In 1679, John Mifflin of Warrington, Wilts., became one of the first English emigrants to Pennsylvania, settling at an estate now situated in Philadelphia's Fairmont Park that he called Fountain Green. Like most of the first generation of Anglo-Philadelphians, the Mifflins were members of the Society of Friends, and over the course of the next few decades, his became one of Philadelphia's most prominent commercial families, intermarrying and forming business partnerships with the Masseys, Shippens, Walns, Fishbournes and other members of the Quaker elite. Included among the more descendants of John Mifflin are the long-time Governor of Pennsylvania and Revolutionary War general, Thomas Mifflin, the Quaker reformer and anti-slavery activist, Warner Mifflin, and the artist/writers John Houston Mifflin and Lloyd Mifflin.
Though eminently successful in business, the Mifflins suffered their share of misfortunes. George Mifflin, Jr., a grandson of the emigrant John, died shortly after marrying Ann Eyre, who herself had been orphaned before the age of eight. During their brief marriage, the couple had only one child, Charles. After Ann's remarriage, Charles went to the Ephrata Cloister to learn German, and thereby improve his business prospects, and soon arranged for an apprenticeship with a Boston merchant. By the time of the Revolution, his prospects were improving steadily. A confident and able young man, his business career no doubt received a boost by his marriage in 1777 to Polly Waln, a close relative of Nicholas Waln and child of the wealthy Waln family. Further, like most of his family, Charles cast his lot with the winning side during the Revolution, though unlike his cousin Thomas, he refused to renounce his Quaker principles to become an active participant. Unfortunately, Charles' good fortune did not last. He died suddenly in 1783, leaving his widow to cope with four young children. Topping off tragedy with tragedy, two of these children died in the Philadelphia yellow fever epidemic of 1793.
Another branch of the Mifflin family, through John Mifflin's son, John, also met with financial success mixed with family misfortune. John (1720-1798), grandson of the emigrant John, became immensely wealthy through partnerships with relatives and other Quaker families, operating in the import and export trade to the West Indies and Britain. With income from land speculation and with holdings of property in the Philadelphia area, Lancaster County, and as far west as the Susquehanna River, John was able to establish his three sons, John, Jonathan, and Joseph in a successful three-way commercial partnership of their own, and his daughter, Rebecca, found wealth and prominence through her marriage to Henry W. Archer, adjutant to Anthony Wayne during the Revolution. Marriages were fortunate for this branch of the Mifflin family tree: John was said to have married the only daughter of a very wealthy man, while Jonathan married into the Wright family, some of the earliest settlers in Lancaster County.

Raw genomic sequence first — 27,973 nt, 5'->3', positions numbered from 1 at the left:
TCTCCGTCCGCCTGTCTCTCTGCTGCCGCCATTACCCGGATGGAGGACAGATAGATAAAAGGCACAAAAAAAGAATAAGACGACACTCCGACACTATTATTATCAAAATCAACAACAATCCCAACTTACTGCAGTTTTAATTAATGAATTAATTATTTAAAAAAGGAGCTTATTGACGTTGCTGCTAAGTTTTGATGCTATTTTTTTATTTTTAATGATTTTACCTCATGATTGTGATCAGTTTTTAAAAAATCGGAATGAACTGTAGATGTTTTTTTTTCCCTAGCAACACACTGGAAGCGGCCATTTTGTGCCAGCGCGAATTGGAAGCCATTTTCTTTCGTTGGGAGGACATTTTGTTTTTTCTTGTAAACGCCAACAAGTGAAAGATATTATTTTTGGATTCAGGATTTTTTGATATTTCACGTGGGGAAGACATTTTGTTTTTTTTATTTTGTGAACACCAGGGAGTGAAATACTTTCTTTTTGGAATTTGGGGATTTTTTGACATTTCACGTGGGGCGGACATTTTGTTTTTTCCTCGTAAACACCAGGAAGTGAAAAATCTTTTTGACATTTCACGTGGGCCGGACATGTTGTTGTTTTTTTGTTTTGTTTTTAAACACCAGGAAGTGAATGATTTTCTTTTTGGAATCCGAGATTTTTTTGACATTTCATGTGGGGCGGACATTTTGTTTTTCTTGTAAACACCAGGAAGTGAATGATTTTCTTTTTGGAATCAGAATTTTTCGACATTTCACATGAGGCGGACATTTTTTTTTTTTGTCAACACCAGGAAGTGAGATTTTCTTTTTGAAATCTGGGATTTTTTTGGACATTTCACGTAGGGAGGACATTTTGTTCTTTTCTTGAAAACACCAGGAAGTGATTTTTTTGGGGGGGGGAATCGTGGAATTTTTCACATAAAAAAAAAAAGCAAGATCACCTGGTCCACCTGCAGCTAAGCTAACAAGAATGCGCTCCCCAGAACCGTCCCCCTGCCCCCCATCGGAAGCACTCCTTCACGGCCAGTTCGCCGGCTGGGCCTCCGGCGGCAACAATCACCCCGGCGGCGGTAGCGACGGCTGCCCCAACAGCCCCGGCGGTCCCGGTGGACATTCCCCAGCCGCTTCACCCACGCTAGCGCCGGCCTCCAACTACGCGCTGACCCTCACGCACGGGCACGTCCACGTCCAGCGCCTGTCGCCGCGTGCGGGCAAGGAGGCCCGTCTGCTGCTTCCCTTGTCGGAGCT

At about the time of the Revolution, Joseph and Jonathan Mifflin moved to Lancaster County, with Joseph settling in Columbia. There, he married Deborah Richardson with whom he had at least three children: Joseph, Jr. (married Martha Houston, daughter of Dr. John Houston, a Continental Army surgeon), Lloyd (an official of the Bank of the United States), and Deborah. The death of Joseph Mifflin, Sr., in 1791, resulted in an acrimonious dispute over the estate that temporarily sundered good relations within the family.
Among Joseph, Jr.'s children were at least two sons: John Houston and James H. John Houston Mifflin, who tried his hand in the art world, traveling to Georgia in 1835 in an effort to establish himself as a portrait painter. He returned briefly to Philadelphia (1836-37), but in December, 1837, made another attempt to establish himself in Augusta. James accompanied John to Augusta on his first trip, but was not notably successful in his efforts to run a store. He may have been a bit of a cad, at least by reputation, but after his return to Pennsylvania, he became a successful promoter of internal works and was involved in the explosive growth of the Antimasonic Party in Pennsylvania during the mid-1830s.